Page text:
Issue 4: September 2004



Now it's your Turn

For nearly a decade, now, the Appalachian Voice has presented stories on the many facets of life here in the Appalachian region. We have written about fishing, hiking, skiing, hunting, and many other recreational and cultural opportunities that we are


Paradise Protected

Passing by the road to Raven Ridge, high in the Clinch Mountains of Virginia, it is hard to believe that this steep, winding route was the focal point of a battle that raged up and down the mountain for


Letters from Readers

Dear Appalachian Voice, I recently read the Washington Post article about the Bush administration and mountaintop removal (“Appalachia is Paying Price for White House Rule Change”). The article states that coal “industry executives argued that increased coal production could even


University of Tennessee-Knoxville Announces Enviromental Policy

On Earth Day (April 22) 2004, the University of Tennessee-Knoxville announced the adoption of its environmental policy. According to the administration, the goal of the policy is to “establish the Knoxville campus as a model of environmental stewardship.” The Environmental


Catching Summer in a Mason Jar

The ripe ear of corn came off in Eula’s hand with a rubbery squeak. “I must’ve missed one,” she said, raising her eyes to survey the garden-acre. After thinking about it for a minute she concluded, “My bucket must’ve


For Our Members

Brenda Huggins, Awarded Outstanding Volunteer in Watauga County Appalachian Voices would like to congratulate and thank Brenda Huggins for her dedication and service. She has been honored by the State of North Carolina as an Outstanding Volunteer in Watauga County.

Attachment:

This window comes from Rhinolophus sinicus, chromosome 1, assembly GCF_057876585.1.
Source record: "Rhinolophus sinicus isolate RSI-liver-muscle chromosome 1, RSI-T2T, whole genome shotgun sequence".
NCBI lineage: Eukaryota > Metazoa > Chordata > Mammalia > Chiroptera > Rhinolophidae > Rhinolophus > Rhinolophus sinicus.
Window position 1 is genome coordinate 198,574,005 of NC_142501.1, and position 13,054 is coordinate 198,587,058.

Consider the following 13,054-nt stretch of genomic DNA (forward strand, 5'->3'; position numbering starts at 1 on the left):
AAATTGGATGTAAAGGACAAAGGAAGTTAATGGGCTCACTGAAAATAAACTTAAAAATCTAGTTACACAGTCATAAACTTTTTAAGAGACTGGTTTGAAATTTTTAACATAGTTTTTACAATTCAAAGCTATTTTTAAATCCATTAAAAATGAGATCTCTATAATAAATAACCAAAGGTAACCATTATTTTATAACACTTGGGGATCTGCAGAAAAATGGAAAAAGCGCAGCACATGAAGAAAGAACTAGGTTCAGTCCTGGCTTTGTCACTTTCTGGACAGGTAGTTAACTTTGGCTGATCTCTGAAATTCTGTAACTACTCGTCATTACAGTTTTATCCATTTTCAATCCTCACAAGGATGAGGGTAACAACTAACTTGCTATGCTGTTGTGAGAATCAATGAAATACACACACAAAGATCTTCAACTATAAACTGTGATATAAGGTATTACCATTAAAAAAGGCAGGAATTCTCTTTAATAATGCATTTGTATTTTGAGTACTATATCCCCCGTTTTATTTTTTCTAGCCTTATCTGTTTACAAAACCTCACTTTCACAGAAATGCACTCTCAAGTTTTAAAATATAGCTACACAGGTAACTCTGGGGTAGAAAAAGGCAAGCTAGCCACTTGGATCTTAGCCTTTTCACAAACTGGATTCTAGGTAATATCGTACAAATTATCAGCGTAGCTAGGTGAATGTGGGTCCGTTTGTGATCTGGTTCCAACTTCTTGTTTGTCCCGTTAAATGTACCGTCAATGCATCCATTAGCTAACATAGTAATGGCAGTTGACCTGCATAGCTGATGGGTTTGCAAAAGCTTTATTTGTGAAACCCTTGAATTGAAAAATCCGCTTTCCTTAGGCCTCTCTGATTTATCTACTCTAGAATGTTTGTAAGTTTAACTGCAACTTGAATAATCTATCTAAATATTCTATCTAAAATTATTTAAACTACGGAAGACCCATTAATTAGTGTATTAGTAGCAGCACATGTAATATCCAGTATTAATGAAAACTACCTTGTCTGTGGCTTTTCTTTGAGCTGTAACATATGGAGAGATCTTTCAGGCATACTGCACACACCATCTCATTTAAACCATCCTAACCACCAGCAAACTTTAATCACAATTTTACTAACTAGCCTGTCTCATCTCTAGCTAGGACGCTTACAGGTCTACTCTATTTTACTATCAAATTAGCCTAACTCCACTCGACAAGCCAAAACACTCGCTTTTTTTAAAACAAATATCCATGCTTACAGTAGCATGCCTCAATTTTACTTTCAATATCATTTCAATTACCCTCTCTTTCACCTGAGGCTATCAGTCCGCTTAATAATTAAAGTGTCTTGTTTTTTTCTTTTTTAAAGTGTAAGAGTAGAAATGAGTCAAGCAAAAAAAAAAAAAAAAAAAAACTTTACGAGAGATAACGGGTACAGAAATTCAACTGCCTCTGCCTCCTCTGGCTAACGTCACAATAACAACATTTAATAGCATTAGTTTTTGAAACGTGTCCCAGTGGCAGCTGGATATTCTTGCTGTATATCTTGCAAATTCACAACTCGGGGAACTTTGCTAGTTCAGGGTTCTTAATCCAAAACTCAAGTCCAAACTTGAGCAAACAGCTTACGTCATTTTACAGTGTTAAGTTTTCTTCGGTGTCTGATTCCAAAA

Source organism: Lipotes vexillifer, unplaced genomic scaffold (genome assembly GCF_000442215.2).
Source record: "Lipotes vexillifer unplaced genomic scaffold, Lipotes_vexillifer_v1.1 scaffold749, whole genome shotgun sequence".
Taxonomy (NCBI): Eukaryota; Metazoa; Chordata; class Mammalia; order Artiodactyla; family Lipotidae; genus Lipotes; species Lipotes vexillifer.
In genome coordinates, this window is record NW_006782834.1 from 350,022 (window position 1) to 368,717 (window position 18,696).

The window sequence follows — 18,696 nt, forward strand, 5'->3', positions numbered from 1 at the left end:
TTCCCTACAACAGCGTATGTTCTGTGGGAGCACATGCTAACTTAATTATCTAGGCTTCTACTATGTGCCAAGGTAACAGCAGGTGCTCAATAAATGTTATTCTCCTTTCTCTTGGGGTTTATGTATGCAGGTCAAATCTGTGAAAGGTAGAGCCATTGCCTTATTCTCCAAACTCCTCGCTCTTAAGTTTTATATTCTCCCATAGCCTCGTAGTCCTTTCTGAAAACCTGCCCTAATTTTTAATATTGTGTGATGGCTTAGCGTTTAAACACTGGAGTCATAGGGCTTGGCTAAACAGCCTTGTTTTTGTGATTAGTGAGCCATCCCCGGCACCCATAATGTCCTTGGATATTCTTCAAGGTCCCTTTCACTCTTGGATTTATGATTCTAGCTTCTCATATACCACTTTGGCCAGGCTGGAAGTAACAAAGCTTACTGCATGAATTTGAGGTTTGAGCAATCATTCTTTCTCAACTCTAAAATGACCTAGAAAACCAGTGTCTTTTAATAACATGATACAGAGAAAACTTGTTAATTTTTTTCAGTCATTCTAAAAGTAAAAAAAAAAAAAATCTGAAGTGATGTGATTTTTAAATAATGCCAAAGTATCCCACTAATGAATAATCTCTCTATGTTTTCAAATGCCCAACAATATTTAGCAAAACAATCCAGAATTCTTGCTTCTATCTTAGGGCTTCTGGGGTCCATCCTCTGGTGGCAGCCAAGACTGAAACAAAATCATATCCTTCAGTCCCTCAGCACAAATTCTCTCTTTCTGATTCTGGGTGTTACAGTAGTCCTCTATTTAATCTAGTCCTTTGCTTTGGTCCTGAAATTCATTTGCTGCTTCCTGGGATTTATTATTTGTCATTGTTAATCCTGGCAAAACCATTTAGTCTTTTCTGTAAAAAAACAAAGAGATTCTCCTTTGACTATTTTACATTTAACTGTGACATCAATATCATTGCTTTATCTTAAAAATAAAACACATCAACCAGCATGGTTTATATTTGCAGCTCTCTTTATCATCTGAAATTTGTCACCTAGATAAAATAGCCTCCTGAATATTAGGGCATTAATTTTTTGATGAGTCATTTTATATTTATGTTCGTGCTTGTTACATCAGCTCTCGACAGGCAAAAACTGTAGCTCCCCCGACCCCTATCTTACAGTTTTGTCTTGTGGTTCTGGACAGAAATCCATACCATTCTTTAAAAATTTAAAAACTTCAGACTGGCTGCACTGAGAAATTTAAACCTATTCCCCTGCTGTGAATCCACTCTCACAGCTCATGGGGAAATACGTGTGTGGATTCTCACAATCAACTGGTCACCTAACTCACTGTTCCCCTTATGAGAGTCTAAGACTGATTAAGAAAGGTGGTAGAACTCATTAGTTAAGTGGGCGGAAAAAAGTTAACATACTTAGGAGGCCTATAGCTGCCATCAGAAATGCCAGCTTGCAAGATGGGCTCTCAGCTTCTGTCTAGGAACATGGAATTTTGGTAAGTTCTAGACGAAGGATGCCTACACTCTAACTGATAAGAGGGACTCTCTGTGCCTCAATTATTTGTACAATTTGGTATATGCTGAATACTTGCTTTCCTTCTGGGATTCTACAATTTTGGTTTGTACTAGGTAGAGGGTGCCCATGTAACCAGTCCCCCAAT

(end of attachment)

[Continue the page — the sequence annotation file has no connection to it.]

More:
The New River

“Hey Jeffrey, take a look at that water – is it fishable?” asked Judson, not taking his eyes off the narrow, winding and fog-covered road ahead. “Looks a little dingy, but it’s not a mud ball,” answered Jeffrey. “I’m not


The Garment of God

I once sat on a cement step leading to a sidewalk and watched an ant carry a tiny straw on its back. It came to a crevice between the cement slabs and had no means of getting across with the


Crafting Development

Artists and artisans need inspiration as much as instruction, maybe more. And, though Penland School of Arts and Crafts’ instruction is renowned, its setting is equally as extraordinary. Each year, 1,200 students make their way to remote Penland, nestled


Southern Universities Go Green

As college students across the South return to classes this fall, many are gearing up for major campaigns aimed at making their campuses more sustainable. From energy conservation to paper purchasing, students are demanding that their universities, many of


White-tailed Deer

Anyone with a farm, garden, or landscaped lawn is probably aware of the exploding population of white-tailed deer. Their browsing eating habits result in millions of dollars worth of damage to crops, vegetables, and ornamental plants. In one state, the